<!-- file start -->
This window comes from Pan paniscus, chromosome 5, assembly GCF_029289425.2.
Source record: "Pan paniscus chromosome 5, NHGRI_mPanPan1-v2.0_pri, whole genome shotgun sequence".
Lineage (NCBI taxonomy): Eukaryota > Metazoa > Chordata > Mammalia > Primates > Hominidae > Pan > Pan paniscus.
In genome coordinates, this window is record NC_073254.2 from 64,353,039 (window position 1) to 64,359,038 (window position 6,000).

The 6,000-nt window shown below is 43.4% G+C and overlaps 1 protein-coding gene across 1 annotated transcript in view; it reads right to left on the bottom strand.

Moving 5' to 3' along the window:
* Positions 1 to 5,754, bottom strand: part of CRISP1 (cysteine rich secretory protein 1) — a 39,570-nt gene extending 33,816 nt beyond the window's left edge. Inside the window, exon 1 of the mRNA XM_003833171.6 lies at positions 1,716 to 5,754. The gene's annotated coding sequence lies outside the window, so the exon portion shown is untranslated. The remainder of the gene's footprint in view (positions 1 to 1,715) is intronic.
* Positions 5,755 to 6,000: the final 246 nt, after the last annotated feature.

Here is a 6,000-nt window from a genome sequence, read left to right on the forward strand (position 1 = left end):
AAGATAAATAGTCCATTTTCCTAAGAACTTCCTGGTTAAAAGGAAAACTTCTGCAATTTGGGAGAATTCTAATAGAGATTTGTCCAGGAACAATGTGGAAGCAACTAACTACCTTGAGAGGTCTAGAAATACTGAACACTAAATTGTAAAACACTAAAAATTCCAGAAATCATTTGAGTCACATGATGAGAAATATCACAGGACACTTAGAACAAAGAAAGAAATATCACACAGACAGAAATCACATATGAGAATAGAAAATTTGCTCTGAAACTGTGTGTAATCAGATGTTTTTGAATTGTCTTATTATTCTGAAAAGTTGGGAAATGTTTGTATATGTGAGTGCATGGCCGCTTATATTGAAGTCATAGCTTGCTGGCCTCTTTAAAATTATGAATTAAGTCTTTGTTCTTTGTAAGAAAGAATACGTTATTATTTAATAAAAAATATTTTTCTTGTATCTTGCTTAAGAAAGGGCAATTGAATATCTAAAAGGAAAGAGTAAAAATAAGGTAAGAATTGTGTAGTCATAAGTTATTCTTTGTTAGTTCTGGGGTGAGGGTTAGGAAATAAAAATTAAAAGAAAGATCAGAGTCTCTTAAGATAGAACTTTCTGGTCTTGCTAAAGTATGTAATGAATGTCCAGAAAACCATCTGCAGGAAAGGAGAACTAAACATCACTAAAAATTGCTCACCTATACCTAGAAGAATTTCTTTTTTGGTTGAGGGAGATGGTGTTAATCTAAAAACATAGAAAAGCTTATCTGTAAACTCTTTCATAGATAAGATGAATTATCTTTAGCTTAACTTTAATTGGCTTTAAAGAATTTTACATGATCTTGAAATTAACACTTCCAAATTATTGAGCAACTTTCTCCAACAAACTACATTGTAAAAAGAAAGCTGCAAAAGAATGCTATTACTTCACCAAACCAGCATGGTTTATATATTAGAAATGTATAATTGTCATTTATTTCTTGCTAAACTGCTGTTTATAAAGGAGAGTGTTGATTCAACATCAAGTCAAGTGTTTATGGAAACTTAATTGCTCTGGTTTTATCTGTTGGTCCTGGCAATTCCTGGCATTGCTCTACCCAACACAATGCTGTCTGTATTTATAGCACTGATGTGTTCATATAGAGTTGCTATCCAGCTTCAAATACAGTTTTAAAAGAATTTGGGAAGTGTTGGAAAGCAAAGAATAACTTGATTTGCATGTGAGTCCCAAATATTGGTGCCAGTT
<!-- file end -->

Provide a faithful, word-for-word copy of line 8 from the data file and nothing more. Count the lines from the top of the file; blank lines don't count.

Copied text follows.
* Positions 5,755 to 6,000: the final 246 nt, after the last annotated feature.